Here we meet Coalhouse for the first time: One afternoon, a Sunday, a new model T Ford slowly came up the hill and went past the house. The boy, who happened to see it from the porch, ran down the steps and stood on the sidewalk. The driver was looking right and left as if trying to find a particular address; he turned the car around at the corner and came back. Pulling up before the boy, he idled this throttle and beckoned with a gloved hand. He was a Negro. His car shone. The bright work gleamed. There was a glass windshield and a custom pantasote top. I’m looking for a young woman of color whose name is Sarah, he said. She is said to reside in one o these houses.

The boy realized he meant the woman in the attic. She’s here. The man switched off the motor, set the brake and jumped down. Then he climbed the stone steps under the two Norwegian maples and walked around the side of the house to the back door.

When Mother came to the door the colored man was respectful, but there was something disturbingly resolute and self-important in the way he asked her if he could please speak with Sarah. Mother could not judge his age. He was a stocky man with a red-complected shining brown face, high cheekbones and large dark eyes so intense as to suggest they were about to cross. H e had a neat moustache. He was dressed in the affectation of wealthy to which colored people lent themselves. He wore a fitted black overcoat, a black and white hound’s-tooth suit, gray spats and pointed black shoes. He held in his hand a charcoal-gray cap and driving goggles. She told him to wait and closed the door.

Here through Evelyn Nesbit, the famous showgirl, we are introduced to the Jewish street-artist Tateh and his lovely daughter: “A girl in a pinafore and high-laced shoes sat playing in the muck along the curbstone. A little dirty-faced girl. . . . The girl had straight black hair that fitted her head like a helmet. She had olive skin and eyes so brown they were black. She gazed at Evelyn without curiosity. She was the most beautiful child Evelyn had ever seen. A piece of clothesline was tied around her wrist. Evelyn stood up followed the clothesline and found herself looking into the face of a mad old man with a closely cropped gray beard. The end of the line was tied around the old man’s waist. He wore a threadbare coat. One sleeve was torn. He wore a soft cap and a collar with a tie. He stood on the sidewalk in front of a display cart of framed silhouette portraits pinned to a black velvet curtain. He was a silhouette artist. With nothing but a small scissors and some glue he would make your image by cutting a piece of white paper and mounting it on a black background. The whole thing with the frame cost fifteen cents. Fifteen cents, lady, the old man said. Why do you have this child tied with a rope, Evelyn said. The old man gazed at her finery. He laughed and shook his head and talked to himself in Yiddish. He turned his back to her. A crowd had gathered when the car stopped. A tall workingman stepped forward and removed his hat with respect before translating for Evelyn what the man had said. Please, missus, he said, so the little girl is not stolen from him.”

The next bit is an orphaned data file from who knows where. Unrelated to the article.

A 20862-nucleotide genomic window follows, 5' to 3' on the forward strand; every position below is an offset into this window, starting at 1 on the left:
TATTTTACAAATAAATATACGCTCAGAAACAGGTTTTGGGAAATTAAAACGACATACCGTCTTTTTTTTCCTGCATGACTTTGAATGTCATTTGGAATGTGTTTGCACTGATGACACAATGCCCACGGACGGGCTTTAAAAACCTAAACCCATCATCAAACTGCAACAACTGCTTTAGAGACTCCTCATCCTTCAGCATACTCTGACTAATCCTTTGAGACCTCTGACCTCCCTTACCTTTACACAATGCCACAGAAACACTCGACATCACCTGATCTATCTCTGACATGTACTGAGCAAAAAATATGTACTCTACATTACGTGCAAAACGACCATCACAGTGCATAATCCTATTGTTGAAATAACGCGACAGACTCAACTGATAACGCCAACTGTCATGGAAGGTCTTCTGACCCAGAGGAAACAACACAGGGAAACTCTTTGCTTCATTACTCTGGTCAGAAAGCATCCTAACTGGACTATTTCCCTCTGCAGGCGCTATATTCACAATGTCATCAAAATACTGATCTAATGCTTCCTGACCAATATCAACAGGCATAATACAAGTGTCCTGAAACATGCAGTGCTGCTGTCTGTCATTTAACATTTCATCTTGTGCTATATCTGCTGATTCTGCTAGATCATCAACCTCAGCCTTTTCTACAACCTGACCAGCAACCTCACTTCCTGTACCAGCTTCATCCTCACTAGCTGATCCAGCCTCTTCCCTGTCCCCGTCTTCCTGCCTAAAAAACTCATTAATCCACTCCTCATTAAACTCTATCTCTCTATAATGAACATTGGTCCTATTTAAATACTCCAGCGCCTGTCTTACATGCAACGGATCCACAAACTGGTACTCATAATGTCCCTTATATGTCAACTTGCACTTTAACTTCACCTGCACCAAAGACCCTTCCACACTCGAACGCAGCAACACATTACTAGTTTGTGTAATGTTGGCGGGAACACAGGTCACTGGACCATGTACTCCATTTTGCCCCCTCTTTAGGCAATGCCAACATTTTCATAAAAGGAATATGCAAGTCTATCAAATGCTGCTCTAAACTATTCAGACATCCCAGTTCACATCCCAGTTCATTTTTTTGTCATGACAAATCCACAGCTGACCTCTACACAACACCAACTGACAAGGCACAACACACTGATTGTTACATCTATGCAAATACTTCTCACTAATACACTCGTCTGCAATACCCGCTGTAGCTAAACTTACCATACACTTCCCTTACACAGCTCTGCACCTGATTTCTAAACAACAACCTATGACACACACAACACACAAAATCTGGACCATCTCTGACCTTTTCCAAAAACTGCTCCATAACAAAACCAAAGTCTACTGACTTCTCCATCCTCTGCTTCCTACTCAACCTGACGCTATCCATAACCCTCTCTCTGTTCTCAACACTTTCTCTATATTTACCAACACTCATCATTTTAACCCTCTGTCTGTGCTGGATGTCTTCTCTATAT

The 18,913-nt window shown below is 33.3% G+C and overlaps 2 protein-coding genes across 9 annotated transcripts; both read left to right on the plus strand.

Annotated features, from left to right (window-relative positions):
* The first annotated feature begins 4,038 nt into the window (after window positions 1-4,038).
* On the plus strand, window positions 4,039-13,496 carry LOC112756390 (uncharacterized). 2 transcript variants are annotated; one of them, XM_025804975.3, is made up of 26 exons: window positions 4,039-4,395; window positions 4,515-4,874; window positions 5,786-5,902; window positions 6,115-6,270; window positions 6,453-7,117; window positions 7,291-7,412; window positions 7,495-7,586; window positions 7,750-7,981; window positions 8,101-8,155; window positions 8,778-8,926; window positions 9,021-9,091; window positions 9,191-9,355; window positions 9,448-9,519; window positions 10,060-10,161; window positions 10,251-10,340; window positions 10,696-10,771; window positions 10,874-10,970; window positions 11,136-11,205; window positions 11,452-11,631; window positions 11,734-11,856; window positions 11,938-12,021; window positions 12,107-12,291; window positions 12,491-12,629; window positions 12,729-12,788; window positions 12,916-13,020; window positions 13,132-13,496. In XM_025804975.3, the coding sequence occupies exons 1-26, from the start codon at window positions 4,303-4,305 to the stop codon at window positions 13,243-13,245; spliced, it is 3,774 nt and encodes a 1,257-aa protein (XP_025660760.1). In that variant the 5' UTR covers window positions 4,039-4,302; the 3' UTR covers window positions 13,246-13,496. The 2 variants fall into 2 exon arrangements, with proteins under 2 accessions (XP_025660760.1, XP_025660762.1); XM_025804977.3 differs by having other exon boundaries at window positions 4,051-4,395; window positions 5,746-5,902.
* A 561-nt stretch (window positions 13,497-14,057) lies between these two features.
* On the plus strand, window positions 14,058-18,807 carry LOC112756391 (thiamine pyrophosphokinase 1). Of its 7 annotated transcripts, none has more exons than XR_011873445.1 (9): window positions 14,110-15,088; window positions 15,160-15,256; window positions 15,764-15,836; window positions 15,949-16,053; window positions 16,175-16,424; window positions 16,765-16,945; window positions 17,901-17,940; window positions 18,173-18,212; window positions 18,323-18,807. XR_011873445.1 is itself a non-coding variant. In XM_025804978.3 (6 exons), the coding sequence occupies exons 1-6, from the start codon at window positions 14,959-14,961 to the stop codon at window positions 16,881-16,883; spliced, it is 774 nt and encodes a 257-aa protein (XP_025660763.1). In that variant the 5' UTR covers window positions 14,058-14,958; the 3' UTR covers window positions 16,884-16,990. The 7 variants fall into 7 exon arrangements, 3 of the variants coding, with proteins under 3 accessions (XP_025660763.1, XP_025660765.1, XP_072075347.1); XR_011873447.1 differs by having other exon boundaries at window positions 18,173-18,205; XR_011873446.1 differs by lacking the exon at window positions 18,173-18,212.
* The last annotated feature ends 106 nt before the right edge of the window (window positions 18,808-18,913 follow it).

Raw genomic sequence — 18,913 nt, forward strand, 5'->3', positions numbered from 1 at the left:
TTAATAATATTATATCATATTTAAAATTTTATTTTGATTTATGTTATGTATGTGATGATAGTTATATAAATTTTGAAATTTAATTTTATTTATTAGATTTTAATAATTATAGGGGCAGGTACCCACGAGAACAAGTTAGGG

Ah, now for a sampling of those real life characters whothough Doctorow’s historic vignettes—help make this the novel Time called “One of the best ten books of the decade!